Aug 10

SIMPLE MINDS – “Belfast Child”

Popular136 comments • 5,125 views

#623, 25th February 1989

The facts: “Belfast Child” is a song written by Jim Kerr in grief and anger after the atrocity of the 1987 Enniskillen bombing, built on a traditional Irish folk tune. “I’m not saying I have any pearls of wisdom,” he’s quoted on Wikipedia as saying, “But I have a few questions to ask.”

Noble intentions rarely translate into effective outcomes. There are an awful lot of cynical and rude things one could say about “Belfast Child”. They might involve words like “stupefying”, “leaden”, and “is that the time”. Or indeed, “desperate”, “wannabe” and “Bono”. But that would be too glib, and would also underestimate the extent to which this kind of statement-making seemed at the end of the 80s like something rock music could and must do. Rock was now happening at a scale where its practitioners felt they should use it to raise awareness of certain issues and causes. The B-Side of “Belfast Child” was “Mandela Day”, premiered at the 1988 Nelson Mandela 70th Birthday Tribute, the climax of this entire tendency – the line-up now reads like a nightmare of worthiness but there was no doubting the performers’ sincerity, or the cause’s importance, or the way that this idea of rock as a moral force had become naturalised since Band Aid.

But that very scale was also a trap. Kerr’s “few questions to ask” catches the problem – stadium rock amplifies and simplifies a musician’s feelings, and you need a remarkable level of skill to keep nuance alive in those circumstances (just ask “Born In The USA”). So when a musician “raised awareness”, it wasn’t simply in the form of a PSA, it was awareness filtered through their own understanding and response. “Belfast Child” rests on two assumptions which can’t easily be separated: that the situation in Northern Ireland is worth making this kind of record about, and that Jim Kerr’s take on that situation is a valuable lens for it. And if Kerr doesn’t really have a take – if all he’s got is “a few questions”, the same baffled anger and horror with which most of the mainstream mainland reacted to Northern Ireland, when they thought about it at all – then the danger is that the music he’s playing will shape itself into a take by its simple force.

Which is exactly what does happen. “She Moved Through The Fair” is actually quite a good song for the purpose – it’s about disappearance and death, the random and mystifying cruelty of sudden loss – and it’s got a lovely melody, the kind which would force the word “haunting” even if one wasn’t in the song. A straight cover might have been effective – OK, not a straight cover played by Simple Minds, but by someone. But “Belfast Child” takes the song’s weight and associations and won’t leave them alone: it piles on more and more over six long minutes, switching from cod-folksiness (“gallows tree” and that bloody tin whistle) to full-bore Rock Unleashed Mode.

The first sign of this shift is when Kerr sings “some say Troubles” with clomping emphasis and then turns the next word into a big arena rock growl just like the one he used on “Don’t You Forget About Me”. And now he’s getting to the real meat of the song he can properly let rip, so in come the drums and he’s off, yelling “Come on Billy!” and “War is ragin’! Cross the Emerald Isle!”. When surely the whole point of the record should be that getting quite so excitable about that stuff is a bad thing. But he can’t help it, this is arena rock and this is what arena rock does: the song is structured so that invocation of war is its natural climax. If you wrote a hands-in-the-air trance anthem about Gaza you’d end up with the same problem.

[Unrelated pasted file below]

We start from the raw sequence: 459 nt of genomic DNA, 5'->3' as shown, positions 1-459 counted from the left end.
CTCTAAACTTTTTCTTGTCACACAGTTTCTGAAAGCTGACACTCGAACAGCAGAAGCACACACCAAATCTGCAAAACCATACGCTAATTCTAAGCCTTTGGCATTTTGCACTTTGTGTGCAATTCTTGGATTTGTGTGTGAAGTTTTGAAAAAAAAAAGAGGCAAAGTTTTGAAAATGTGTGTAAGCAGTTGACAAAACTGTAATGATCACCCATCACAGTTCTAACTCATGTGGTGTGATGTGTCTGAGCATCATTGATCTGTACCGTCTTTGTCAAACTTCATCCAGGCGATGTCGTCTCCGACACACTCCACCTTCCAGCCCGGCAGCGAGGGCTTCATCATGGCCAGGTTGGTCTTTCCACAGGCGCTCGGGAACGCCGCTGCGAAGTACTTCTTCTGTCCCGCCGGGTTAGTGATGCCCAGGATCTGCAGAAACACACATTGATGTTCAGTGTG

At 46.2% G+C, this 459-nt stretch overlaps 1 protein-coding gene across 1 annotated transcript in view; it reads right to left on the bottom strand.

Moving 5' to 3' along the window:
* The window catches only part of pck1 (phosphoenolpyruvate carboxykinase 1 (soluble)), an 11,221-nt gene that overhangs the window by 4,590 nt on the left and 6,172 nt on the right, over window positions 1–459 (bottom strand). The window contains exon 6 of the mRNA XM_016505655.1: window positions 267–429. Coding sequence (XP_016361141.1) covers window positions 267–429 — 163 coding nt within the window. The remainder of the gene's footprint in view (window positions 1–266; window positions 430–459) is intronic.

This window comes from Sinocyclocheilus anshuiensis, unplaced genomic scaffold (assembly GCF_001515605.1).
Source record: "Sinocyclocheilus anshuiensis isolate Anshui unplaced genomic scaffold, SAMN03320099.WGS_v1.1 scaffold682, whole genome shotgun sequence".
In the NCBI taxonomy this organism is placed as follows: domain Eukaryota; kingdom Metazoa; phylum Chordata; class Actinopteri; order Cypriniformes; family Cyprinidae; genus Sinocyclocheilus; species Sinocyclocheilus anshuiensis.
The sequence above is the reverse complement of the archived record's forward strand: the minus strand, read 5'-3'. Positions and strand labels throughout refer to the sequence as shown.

Scale and abstraction were once what made Simple Minds worthwhile – on New Gold Dream (“worldwide on a wider screen”) they were making big music too, as enormous, beautiful and unreal as the grid-plans for some great future city. Then during their chest-thumping years there was an exhuberant innocence to their huge singles, empty and absurd though they were. But this awfully misconceived thing is where it all comes crashing down. “Belfast Child” takes the grubby, botched, intractable brutality of the Troubles and makes them sound grand and mythic, which would be embarrassing enough even if it weren’t exactly what the fighters on both sides liked to play it as too.



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  1. 126
    Erithian on 16 Aug 2010 #

    Don’t think anyone’s mentioned yet that “Belfast Child” featured in “Which Decade” last year, and at the time I admitted that the ambition, atmosphere and sheer scale of this record do win me over.

    I’m not a natural advocate for Simple Minds. I remember a Q&A session with Jim Kerr on an 80s yoof TV show where he talked about sneaking into gigs as a youngster and then rounded on a kid who asked about high ticket prices for Simple Minds gigs with the words “Find another hobby”. If anything screamed “lost touch with his roots” that did.

    Yes, you can say it’s bombastic and empty, and that getting excitable about the situation was a bad thing – but at least it put the subject on the table for discussion. How should pop react to the Troubles? Extremely difficult to say, but however you do it it’s worthwhile discussing it. From Bono’s own reaction to Enniskillen as captured on “Rattle and Hum” (introducing “Sunday Bloody Sunday” onstage the following day with the words “FUCK the revolution!”) to the Fun Boy Three’s downbeat and resigned “The More I See” in the wake of Ballykelly in 1982 (“they keep telling me it’s not my concern … does anybody know any jokes?”) Get it on the agenda and let’s argue about it then. Much the best aspect of “Belfast Child” is the borrowed tune and the atmospheric opening, but I can’t bring myself to despise Simple Minds for it as much as others on here do.